It’s not every day that you see an outbreak of foodborne illness spanning five years. But that’s what happened with a Listeria outbreak first announced 10 days ago by the Centers for Disease Control and Prevention (CDC).
Just last month, it was whole-genome sequencing that connected together the 24 illnesses reaching back to 2010. But good old-fashioned epidemiology is what tracked down the source — soft cheeses produced by Karoun Dairies of San Fernando, CA.
Soft cheeses are not an unexpected source of Listeria infections, but some of the specific types linked to this outbreak weren’t familiar to investigators.
Eighteen victims said they ate Middle Eastern, Eastern European, Mediterranean or Mexican-style cheeses, and Ani, Bulgarian feta, Middle Eastern-style string cheese and nabulsi were some of the cheeses not specifically on the radar before.
“We saw there was a Middle East connection back then, but there was just too little information,” says medical epidemiologist Brendan Jackson. “Nothing was really standing out back then, so we stopped following that cluster at that point.”
Then, in August 2015, PulseNet — the national network of public health and food regulatory agency laboratories that tracks foodborne illnesses — flagged some Listeria cases. After consulting their database of whole-genome sequencing for the pathogen, CDC identified more historic cases. These were caused by four additional Listeria pulsed-field gel electrophoresis (PFGE) patterns, also known as DNA fingerprints, which were closely related to the first.
“Suddenly, we went from just a few cases … to upwards of 20,” Jackson says. “Once we had those numbers, it was fairly easy to see that there was a signal for soft cheese.”
Thanks to the Listeria Initiative, which began in 2004, all Listeria patients were interviewed using a standardized questionnaire that asks about the same foods.
“That way, even with patients that got sick a couple years ago, we have some information on what they ate,” Jackson says.
The questionnaire does ask about some specific cheeses, such as Mexican-style cheese (e.g., queso fresco), feta, and “other soft white cheese.”
Even though CDC couldn’t go back to the victims in the older cases for more details, at least they had some general ideas.
Fifteen patients were of Middle Eastern or Eastern European descent, or shopped at Middle Eastern-style markets. With the help of California’s health department, CDC researched those cultures so they could include a list of pertinent cheeses in their supplemental questionnaire for more recently infected patients.
So, while “Have you eaten queso fresco?,” may not have registered with the victims of this outbreak, “Have you eaten nabulsi?,” may have.
The follow-up questions also included other foods, just to be sure that cheese wasn’t appearing as a marker for something else.
“We’re planning on eventually having questions on Middle Eastern-style cheeses” in the standardized survey, Jackson says. This investigation “was really relying on very detailed interviews by state and local health departments.”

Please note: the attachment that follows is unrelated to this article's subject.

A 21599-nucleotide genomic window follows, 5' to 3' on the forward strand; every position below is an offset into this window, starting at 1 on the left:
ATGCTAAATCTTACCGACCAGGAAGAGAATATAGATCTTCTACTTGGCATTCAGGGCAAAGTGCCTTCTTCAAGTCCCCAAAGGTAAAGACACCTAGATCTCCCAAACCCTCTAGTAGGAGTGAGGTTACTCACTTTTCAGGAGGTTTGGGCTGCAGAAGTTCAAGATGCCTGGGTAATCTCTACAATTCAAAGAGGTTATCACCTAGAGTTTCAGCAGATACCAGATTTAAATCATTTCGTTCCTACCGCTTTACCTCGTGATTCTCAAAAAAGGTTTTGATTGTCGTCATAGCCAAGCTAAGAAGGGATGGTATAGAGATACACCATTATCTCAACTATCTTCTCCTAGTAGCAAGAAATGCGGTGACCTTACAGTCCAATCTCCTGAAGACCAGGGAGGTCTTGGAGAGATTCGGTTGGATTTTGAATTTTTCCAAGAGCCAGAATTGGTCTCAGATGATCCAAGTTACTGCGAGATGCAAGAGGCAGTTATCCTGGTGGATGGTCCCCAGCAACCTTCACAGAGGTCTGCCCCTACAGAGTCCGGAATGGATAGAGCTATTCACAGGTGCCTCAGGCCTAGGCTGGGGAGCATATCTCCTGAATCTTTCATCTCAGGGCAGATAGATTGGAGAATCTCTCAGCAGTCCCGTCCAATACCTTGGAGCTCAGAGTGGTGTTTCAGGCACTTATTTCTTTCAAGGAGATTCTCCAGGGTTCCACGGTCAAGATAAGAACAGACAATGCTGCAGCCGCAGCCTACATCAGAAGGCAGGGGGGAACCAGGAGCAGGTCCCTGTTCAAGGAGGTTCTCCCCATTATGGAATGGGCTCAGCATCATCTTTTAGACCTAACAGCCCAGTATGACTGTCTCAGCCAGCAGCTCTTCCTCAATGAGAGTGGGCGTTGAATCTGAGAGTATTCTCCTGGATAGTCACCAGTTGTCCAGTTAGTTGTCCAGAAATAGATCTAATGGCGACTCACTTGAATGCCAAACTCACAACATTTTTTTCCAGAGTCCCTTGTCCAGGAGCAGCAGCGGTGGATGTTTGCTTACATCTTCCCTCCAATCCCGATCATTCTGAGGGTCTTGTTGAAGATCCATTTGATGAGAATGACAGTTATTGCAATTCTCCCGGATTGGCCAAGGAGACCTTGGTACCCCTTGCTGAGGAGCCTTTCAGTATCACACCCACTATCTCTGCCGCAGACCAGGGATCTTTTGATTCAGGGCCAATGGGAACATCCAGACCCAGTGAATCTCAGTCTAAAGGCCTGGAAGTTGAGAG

In those follow-up conversations with epidemiologists, a couple of the people sickened were able to specifically name the brand of cheese they’d eaten. Looking at the types of cheese Karoun produces, they seemed to fit with the pattern, and the company voluntarily recalled and ceased production of certain of its cheeses.
Memory is a huge limitation for foodborne illness investigations, especially for Listeria, which has an incubation period of up to 70 days. Can you remember everything you ate between two and three months ago, or between five and six months ago? It’s pretty difficult.
One thing that does help investigations is that people often have fairly regular diets and eat certain foods on an ongoing basis. But it’s still a limitation and the reason why investigators react even to small signals.
“We tried to do as many open-ended interviews as possible,” Jackson says of that outbreak. “It requires some very patient patients and their families willing to sit and answer questions for hours or more.”
It also helps to have the same person conducting multiple interviews because they can make connections between patients that other people can’t.
Caramel apples still hadn’t come up after about 20 patients had been interviewed — many of them twice.
Jackson says there was “a really astute epidemiologist in Texas” who, at the end of a long interview with a patient’s wife, thought to ask about caramel apples after it had been mentioned by a different patient.
“To us, who hadn’t heard that other interview, it didn’t really mean much, but to him, he had heard that before,” Jackson notes.
He compares tricky outbreak investigations to “a giant knot that you can’t possibly untangle.” When epidemiologists “pull the right string in the right place,” it just unravels.
There’s no doubt that the Listeria Whole Genome Sequencing Project has had an impact on illness investigations.
In the year before the project got started, PulseNet detected 14 clusters of Listeria and solved one outbreak. In the first year of whole-genome sequencing, 19 clusters were detected and four outbreaks solved. It also reduced the average cluster size.
“This year is shaping up to be better still,” Jackson says.
But don’t forget about the epidemiology. It’s still important to interpreting the sequencing results and to cracking outbreak investigations, as the soft cheese-linked outbreak shows.
When a food isolate is almost identical to a patient isolate in whole-genome sequencing, that’s a good lead that will probably pan out. But, in many cases, investigators just don’t know the food source.
“There is a perception among some people out there that whole-genome sequencing will make epidemiology obsolete,” Jackson says. “Investigation after investigation shows that’s just not the case. They have to be used together to be the most effective.”
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